Shallow Thoughts : tags : windows

Akkana's Musings on Open Source Computing and Technology, Science, and Nature.

Tue, 26 Dec 2023

Running Windows 10 under QEMU, Update: Debian Changed OVMF

In October I wrote about making a Windows 10 that Boots off a USB Stick, From Linux.

A Debian update today or yesterday (Merry Christmas!) broke that and I spent a few hours today chasing that down.

There's a package called ovmf that puts BIOS/firmware related files in /usr/share/OVMF/. The command I used in the earlier article included the flag -bios /usr/share/OVMF/OVMF_CODE.fd but as of today, -bios apparently doesn't work any more with any of the files there.

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[ 18:01 Dec 26, 2023    More linux | permalink to this entry | ]

Sun, 01 Oct 2023

Create a Windows 10 that Boots off a USB Stick, from Linux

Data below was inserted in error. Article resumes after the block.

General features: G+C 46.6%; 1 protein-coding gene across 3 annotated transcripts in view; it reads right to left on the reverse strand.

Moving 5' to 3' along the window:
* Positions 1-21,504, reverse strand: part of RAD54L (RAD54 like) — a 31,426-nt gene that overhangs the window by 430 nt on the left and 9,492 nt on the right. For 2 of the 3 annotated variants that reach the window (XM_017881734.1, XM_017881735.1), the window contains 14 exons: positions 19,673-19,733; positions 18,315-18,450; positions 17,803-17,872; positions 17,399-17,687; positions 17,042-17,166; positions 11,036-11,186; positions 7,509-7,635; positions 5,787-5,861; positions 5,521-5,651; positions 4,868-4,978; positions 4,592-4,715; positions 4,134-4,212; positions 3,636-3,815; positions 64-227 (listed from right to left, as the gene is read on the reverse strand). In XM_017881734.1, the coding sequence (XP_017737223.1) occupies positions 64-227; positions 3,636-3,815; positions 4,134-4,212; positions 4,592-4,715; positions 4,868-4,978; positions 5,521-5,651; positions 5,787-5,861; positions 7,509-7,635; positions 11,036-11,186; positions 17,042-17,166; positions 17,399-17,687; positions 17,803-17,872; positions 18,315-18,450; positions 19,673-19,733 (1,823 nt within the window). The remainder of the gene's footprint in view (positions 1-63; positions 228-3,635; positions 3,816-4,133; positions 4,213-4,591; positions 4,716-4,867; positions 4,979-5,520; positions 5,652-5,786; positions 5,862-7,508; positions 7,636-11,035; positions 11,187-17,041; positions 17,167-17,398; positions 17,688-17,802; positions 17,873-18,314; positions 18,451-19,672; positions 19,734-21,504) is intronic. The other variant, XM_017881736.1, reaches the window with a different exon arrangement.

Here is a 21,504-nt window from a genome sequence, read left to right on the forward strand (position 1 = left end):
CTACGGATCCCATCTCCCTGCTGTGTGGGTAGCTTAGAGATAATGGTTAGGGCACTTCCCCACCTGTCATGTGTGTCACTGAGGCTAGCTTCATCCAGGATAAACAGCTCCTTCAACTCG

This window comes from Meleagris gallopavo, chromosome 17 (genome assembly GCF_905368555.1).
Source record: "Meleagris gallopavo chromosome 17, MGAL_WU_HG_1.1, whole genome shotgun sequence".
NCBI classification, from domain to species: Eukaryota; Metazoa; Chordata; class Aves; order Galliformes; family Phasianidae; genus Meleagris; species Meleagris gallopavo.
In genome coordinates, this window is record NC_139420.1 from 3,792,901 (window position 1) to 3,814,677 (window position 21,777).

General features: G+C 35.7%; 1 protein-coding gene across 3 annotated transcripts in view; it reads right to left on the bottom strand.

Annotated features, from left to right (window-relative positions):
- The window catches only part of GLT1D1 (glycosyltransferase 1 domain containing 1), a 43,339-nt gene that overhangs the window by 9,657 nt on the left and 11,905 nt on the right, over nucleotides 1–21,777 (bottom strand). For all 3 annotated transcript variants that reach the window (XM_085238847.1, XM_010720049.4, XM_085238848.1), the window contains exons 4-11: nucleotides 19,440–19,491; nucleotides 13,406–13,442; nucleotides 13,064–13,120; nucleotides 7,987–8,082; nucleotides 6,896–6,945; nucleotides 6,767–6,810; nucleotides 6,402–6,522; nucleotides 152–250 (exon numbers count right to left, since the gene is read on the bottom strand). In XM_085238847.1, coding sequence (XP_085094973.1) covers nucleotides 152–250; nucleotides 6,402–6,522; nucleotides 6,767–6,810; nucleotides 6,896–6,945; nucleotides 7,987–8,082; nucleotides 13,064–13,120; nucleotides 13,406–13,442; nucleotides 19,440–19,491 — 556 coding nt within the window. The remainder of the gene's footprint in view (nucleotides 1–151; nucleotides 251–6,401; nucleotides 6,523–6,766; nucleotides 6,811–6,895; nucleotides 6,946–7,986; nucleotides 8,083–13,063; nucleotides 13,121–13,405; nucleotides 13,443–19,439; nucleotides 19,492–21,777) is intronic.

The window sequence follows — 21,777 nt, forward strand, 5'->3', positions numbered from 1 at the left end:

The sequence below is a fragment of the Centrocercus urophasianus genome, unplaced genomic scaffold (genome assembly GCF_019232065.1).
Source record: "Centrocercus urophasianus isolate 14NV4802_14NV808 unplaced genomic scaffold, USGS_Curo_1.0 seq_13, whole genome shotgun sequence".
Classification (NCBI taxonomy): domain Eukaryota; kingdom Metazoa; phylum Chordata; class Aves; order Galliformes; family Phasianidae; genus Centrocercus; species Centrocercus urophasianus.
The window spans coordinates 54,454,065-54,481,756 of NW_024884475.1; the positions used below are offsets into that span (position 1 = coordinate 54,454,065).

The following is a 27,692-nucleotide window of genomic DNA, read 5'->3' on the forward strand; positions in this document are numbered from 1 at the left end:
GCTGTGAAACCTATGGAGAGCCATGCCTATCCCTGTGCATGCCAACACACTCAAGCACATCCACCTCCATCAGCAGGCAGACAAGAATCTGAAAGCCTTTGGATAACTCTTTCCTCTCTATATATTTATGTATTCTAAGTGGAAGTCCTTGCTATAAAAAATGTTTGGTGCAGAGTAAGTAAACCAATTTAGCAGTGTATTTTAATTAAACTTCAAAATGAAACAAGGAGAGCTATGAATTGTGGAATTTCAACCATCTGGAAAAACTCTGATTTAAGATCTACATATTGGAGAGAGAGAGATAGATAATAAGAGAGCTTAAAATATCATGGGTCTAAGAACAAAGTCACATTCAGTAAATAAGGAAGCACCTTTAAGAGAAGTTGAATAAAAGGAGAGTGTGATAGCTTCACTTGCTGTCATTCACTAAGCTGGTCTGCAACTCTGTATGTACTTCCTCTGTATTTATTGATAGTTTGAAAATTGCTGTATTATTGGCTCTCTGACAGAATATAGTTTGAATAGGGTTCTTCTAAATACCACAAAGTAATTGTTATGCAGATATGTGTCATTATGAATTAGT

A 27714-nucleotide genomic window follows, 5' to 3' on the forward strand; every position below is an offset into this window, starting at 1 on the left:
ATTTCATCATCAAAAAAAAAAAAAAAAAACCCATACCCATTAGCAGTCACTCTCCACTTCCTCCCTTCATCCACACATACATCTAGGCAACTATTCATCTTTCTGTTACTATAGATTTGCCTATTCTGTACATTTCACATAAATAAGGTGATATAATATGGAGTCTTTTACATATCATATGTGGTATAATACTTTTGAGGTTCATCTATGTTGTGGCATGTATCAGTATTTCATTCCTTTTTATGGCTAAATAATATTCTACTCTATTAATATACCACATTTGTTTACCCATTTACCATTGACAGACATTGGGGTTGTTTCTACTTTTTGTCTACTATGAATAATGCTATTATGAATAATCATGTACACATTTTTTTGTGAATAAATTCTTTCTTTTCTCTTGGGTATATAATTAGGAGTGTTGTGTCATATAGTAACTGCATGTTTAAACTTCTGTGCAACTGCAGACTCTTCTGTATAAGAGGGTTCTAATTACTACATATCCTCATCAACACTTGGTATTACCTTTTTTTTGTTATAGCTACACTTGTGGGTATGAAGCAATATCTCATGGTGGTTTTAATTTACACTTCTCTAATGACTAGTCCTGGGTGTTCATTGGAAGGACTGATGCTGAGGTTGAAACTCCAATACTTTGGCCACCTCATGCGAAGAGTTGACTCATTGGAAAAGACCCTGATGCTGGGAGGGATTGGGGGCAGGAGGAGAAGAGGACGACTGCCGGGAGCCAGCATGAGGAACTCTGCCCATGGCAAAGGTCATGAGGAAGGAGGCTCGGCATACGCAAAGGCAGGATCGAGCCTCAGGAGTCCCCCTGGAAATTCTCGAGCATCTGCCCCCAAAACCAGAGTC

In 2019, I wrote about struggling to get any sort of Windows booting off an external USB stick, in order to Install Lenovo Firmware Packaged as a .exe on a Linux Machine. I ended up needing to borrow a real Windows machine and install Rufus on it.

In 2023, things are much better. Aki at atkdinosaurus has written a clear, concise tutorial on that topic: How to create a Windows 10 installation on a USB stick in UEFI mode. I love that it's all command-line, so you can duplicate the steps exactly.

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[ 10:07 Oct 01, 2023    More linux | permalink to this entry | ]

Wed, 23 Nov 2022

Shared Folder in QEMU Between Linux Host and Windows Guest

Update: I have found a much easier way, using QEMU's built-in Samba. See QEMU Windows Guest: Sharing Files with the Host.

Unexpectedly, one of the hardest parts of Migrating a VirtualBox Windows Virtual Machine to qemu/kvm/virt-manager was finding a way to exchange files between Linux and Windows. In virtualbox, setting up a shared folder is trivial. In QEMU, not so much.

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[ 17:37 Nov 23, 2022    More linux | permalink to this entry | ]